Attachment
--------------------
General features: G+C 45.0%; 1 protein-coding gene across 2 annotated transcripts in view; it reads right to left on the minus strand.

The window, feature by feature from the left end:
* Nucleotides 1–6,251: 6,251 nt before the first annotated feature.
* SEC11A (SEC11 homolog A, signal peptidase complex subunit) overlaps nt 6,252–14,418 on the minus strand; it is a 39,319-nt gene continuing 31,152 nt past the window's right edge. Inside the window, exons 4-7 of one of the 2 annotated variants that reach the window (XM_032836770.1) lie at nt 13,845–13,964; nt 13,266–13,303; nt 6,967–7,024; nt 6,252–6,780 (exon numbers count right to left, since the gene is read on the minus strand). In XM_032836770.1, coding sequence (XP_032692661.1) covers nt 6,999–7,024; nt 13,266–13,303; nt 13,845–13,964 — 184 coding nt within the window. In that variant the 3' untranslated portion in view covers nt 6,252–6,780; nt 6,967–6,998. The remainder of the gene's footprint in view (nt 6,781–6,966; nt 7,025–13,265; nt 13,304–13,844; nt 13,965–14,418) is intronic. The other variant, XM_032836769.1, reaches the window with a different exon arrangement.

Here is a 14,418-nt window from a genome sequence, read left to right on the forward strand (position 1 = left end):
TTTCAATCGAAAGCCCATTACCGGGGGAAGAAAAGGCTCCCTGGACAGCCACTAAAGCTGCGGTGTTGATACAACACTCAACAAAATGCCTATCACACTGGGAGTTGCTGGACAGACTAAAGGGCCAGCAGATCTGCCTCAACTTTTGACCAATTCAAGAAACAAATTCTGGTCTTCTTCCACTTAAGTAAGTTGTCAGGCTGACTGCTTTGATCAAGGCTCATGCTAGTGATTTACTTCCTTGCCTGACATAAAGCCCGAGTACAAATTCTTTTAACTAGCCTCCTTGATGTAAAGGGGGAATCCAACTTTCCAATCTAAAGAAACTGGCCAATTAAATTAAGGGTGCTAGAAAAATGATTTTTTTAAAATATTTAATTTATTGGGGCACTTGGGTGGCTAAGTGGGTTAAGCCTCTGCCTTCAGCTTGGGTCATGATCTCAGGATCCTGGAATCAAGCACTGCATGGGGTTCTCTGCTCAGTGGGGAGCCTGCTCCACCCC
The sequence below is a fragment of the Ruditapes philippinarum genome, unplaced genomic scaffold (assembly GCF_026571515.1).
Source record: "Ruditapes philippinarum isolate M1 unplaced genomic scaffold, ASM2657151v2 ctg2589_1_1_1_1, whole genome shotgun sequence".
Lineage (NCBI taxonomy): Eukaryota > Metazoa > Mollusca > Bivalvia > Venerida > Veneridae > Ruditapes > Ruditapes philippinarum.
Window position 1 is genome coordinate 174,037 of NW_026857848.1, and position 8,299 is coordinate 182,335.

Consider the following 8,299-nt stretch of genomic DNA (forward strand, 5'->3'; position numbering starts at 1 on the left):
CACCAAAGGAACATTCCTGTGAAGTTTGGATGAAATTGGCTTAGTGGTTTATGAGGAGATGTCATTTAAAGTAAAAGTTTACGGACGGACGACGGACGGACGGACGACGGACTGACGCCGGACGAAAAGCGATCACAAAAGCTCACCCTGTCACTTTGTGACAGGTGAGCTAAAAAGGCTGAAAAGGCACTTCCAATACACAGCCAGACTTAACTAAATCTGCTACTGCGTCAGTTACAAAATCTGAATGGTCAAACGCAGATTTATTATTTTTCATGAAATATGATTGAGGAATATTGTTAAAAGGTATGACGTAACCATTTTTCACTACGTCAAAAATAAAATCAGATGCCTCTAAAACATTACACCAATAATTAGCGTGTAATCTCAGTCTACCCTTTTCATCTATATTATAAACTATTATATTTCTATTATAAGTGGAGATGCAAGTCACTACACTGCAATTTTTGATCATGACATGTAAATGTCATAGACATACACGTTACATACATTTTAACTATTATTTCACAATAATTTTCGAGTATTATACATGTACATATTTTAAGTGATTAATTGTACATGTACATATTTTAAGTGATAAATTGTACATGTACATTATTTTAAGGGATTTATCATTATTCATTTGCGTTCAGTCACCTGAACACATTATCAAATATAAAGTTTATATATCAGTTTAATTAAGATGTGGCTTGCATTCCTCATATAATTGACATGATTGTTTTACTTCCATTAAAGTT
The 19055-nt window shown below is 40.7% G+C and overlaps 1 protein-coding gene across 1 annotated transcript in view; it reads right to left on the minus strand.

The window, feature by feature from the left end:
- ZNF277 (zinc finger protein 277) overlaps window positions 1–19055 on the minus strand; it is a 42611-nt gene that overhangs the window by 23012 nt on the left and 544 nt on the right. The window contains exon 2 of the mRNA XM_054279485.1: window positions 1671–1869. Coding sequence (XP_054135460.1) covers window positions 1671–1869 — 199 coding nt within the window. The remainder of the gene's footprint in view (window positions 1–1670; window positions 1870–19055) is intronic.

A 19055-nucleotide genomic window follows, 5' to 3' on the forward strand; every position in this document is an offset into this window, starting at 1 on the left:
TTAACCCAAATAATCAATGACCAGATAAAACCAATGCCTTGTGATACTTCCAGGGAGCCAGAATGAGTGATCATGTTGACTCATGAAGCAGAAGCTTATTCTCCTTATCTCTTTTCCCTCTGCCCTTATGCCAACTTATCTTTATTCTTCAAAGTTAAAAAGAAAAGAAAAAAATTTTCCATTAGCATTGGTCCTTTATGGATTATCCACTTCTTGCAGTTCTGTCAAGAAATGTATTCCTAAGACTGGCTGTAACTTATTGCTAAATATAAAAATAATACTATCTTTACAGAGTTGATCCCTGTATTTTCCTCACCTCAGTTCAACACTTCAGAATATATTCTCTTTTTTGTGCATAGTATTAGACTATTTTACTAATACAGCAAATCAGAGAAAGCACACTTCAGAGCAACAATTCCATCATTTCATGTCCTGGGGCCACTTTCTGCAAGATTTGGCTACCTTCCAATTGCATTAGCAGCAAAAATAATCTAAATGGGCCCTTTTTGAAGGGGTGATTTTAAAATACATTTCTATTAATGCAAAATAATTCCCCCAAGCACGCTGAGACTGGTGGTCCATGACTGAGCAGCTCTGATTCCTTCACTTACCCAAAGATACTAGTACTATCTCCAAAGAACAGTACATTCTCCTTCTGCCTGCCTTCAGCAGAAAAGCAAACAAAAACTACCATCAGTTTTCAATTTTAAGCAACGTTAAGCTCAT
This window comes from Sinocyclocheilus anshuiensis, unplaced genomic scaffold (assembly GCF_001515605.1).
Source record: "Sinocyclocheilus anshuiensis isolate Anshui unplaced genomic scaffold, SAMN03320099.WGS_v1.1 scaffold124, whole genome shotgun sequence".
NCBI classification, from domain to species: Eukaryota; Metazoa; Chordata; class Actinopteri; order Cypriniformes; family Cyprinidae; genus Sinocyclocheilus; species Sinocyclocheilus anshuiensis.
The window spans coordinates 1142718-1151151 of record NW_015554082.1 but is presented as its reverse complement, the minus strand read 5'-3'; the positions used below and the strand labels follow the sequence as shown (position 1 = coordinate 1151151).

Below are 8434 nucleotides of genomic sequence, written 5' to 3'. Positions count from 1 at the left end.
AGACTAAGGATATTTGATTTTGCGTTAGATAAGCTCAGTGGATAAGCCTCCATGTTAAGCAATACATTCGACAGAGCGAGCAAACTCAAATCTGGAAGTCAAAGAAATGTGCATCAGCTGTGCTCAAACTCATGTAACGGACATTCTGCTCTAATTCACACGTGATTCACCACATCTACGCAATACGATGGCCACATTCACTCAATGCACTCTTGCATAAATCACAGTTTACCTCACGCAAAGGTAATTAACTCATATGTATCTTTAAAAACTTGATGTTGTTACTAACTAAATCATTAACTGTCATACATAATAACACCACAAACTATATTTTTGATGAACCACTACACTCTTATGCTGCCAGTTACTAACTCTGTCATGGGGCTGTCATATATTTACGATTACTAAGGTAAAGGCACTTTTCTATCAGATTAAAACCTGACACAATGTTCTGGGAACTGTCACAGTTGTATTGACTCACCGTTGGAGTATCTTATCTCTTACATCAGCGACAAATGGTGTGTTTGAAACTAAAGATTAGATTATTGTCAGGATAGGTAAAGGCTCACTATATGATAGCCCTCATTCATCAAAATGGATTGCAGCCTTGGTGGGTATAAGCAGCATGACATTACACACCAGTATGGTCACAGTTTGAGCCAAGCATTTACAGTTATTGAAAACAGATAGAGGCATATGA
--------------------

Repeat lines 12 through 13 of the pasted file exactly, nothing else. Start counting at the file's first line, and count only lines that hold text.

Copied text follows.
CACCAAAGGAACATTCCTGTGAAGTTTGGATGAAATTGGCTTAGTGGTTTATGAGGAGATGTCATTTAAAGTAAAAGTTTACGGACGGACGACGGACGGACGGACGACGGACTGACGCCGGACGAAAAGCGATCACAAAAGCTCACCCTGTCACTTTGTGACAGGTGAGCTAAAAAGGCTGAAAAGGCACTTCCAATACACAGCCAGACTTAACTAAATCTGCTACTGCGTCAGTTACAAAATCTGAATGGTCAAACGCAGATTTATTATTTTTCATGAAATATGATTGAGGAATATTGTTAAAAGGTATGACGTAACCATTTTTCACTACGTCAAAAATAAAATCAGATGCCTCTAAAACATTACACCAATAATTAGCGTGTAATCTCAGTCTACCCTTTTCATCTATATTATAAACTATTATATTTCTATTATAAGTGGAGATGCAAGTCACTACACTGCAATTTTTGATCATGACATGTAAATGTCATAGACATACACGTTACATACATTTTAACTATTATTTCACAATAATTTTCGAGTATTATACATGTACATATTTTAAGTGATTAATTGTACATGTACATATTTTAAGTGATAAATTGTACATGTACATTATTTTAAGGGATTTATCATTATTCATTTGCGTTCAGTCACCTGAACACATTATCAAATATAAAGTTTATATATCAGTTTAATTAAGATGTGGCTTGCATTCCTCATATAATTGACATGATTGTTTTACTTCCATTAAAGTT
The 19055-nt window shown below is 40.7% G+C and overlaps 1 protein-coding gene across 1 annotated transcript in view; it reads right to left on the minus strand.